Table 1:
Univariate regression summary statistics and multiple regression relationships predicting fish and invertebrate Shannon entropy using environmental predictors.
Response Input Slope R2 F-stat df p-value Multipleregression
ShannonFish Precipitation 0.056 0.576 10.885 2 0.011* +*
ShannonFish Flashiness 1.430 0.038 0.316 2 0.589 +
ShannonFish Channel shape 0.113 0.069 0.597 2 0.462 +
ShannonFish Low flow pulse % −0.083 0.222 2.281 2 0.169
ShannonFish NH4+ −13.221 0.326 3.877 2 0.084
ShannonFish Conductivity −0.920 0.413 5.636 2 0.045*
ShannonInvert Flashiness 8.651 0.061 0.517 2 0.493 +
ShannonInvert Precipitation −0.085 0.057 0.487 2 0.505
ShannonInvert Low flow pulse % −0.489 0.336 4.056 2 0.079 *
ShannonInvert NH4+ −2.519 0.001 0.004 2 0.950
ShannonInvert Conductivity −0.884 0.017 0.135 2 0.723
ShannonInvert Channel shape −0.899 0.193 1.917 2 0.204
DOI: 10.7717/peerj.12137/table-1


Denotes a p-value < 0.05 or an Δ AICc < 2.


Fish community

Eighteen fish species were identified. Proceeding from semi-arid to sub-humid sites, Shannon entropy increased from 1.6 to 6.1 and richness increased from 2 to 9 species (Fig. 2). Univariate regressions indicate that Shannon diversity is positively correlated with precipitation and negatively correlated with conductivity (Table 1). Multiple regression indicates that precipitation alone is the strongest predictor of Shannon diversity.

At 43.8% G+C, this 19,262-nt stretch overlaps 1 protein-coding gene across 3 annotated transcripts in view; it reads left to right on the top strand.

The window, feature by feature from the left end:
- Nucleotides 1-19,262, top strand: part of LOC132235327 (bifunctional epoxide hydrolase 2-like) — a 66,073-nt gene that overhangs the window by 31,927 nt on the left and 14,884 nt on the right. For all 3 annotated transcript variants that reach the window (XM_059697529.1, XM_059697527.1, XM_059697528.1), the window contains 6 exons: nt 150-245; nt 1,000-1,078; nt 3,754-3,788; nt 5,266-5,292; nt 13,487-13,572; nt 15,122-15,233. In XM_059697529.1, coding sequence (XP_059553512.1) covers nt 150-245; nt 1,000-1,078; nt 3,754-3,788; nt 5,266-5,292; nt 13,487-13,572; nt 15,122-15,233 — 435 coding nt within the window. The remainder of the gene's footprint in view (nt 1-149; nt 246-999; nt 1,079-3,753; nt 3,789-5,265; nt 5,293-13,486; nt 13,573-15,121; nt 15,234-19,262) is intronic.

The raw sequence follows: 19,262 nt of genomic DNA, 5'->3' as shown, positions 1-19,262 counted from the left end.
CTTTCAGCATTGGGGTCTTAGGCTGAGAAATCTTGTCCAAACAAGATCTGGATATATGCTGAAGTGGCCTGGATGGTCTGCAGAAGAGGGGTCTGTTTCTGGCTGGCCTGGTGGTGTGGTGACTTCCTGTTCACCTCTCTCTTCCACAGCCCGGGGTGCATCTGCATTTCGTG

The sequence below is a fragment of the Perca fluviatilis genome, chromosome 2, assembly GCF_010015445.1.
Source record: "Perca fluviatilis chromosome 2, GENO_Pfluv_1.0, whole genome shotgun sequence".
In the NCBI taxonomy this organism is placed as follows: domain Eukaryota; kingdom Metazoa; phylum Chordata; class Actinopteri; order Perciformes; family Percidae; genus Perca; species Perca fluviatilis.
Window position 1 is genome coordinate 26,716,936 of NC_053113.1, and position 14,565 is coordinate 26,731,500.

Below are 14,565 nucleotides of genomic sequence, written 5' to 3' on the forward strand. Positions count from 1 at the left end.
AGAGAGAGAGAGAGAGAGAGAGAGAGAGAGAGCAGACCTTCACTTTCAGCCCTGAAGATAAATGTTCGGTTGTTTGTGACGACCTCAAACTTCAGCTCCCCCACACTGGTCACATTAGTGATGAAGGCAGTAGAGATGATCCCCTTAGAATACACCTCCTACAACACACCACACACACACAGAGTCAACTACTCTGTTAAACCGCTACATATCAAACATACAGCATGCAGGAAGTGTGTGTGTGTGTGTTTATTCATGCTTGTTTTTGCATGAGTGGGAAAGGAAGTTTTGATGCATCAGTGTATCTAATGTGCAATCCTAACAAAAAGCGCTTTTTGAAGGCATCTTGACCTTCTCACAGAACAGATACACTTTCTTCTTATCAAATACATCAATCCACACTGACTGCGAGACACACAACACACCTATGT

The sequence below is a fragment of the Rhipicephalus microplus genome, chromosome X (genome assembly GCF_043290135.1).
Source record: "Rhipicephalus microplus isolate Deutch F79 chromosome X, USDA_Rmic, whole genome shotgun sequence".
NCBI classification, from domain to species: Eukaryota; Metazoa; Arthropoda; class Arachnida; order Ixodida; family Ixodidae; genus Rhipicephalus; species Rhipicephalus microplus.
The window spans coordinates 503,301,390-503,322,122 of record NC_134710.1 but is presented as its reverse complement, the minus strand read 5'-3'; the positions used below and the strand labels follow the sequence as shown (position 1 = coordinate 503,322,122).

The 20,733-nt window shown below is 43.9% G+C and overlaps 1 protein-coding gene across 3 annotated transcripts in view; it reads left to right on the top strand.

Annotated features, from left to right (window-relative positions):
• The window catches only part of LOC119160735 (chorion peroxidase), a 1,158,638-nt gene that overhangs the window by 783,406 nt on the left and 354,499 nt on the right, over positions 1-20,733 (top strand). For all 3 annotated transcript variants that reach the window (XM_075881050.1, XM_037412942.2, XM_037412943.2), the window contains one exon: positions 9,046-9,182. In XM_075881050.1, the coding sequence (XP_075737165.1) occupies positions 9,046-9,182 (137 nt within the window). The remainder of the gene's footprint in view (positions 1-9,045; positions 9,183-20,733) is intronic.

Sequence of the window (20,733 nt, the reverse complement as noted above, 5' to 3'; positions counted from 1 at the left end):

(A) Fish Shannon-Hill diversity plotted against annual precipitation (cm/yr); (B) fish community ordination using Hellinger transformation and redundancy analysis. Axes labels display the proportion of the variance explained as a percentage.

Figure 2: (A) Fish Shannon-Hill diversity plotted against annual precipitation (cm/yr); (B) fish community ordination using Hellinger transformation and redundancy analysis. Axes labels display the proportion of the variance explained as a percentage.

Sites are represented by grey circles. Species are represented by red crosses, with species labels and reference images added to outer members. Environmental variables are shown in arrows and the significant ones are presented in red.

Communities along the precipitation gradient are stratified in ordination space with significant vector loading on NH4+ (Fig. 3). The position of species and sites indicate that compositions shift from small, elongate live-bearer taxa (Poecilia latipinna, and Gambusia affinis) in the most arid sites to deep-bodied, nesting centrarchids (Lepomis megalotis and Lepomis macrochirus) in the more humid sites. Some mesic and humid stream communities are distinguished by the presence of Cyprinella lutrensis, a small, invasive habitat-generalist. Species found in small numbers or at singular sites fail to produce significant vectors in the RDA. Unique species found in sites on the humid side of the climate gradient include hogchoker (Trinectes maculatus), black bullhead catfish (Ameirus melas), and blacktail shiner (Cyprinella venusta).

(A) Invertebrate diversity plotted against annual precipitation (cm/yr); (B) invertebrate community ordination using Hellinger transformation and redundancy analysis.

Figure 3: (A) Invertebrate diversity plotted against annual precipitation (cm/yr); (B) invertebrate community ordination using Hellinger transformation and redundancy analysis.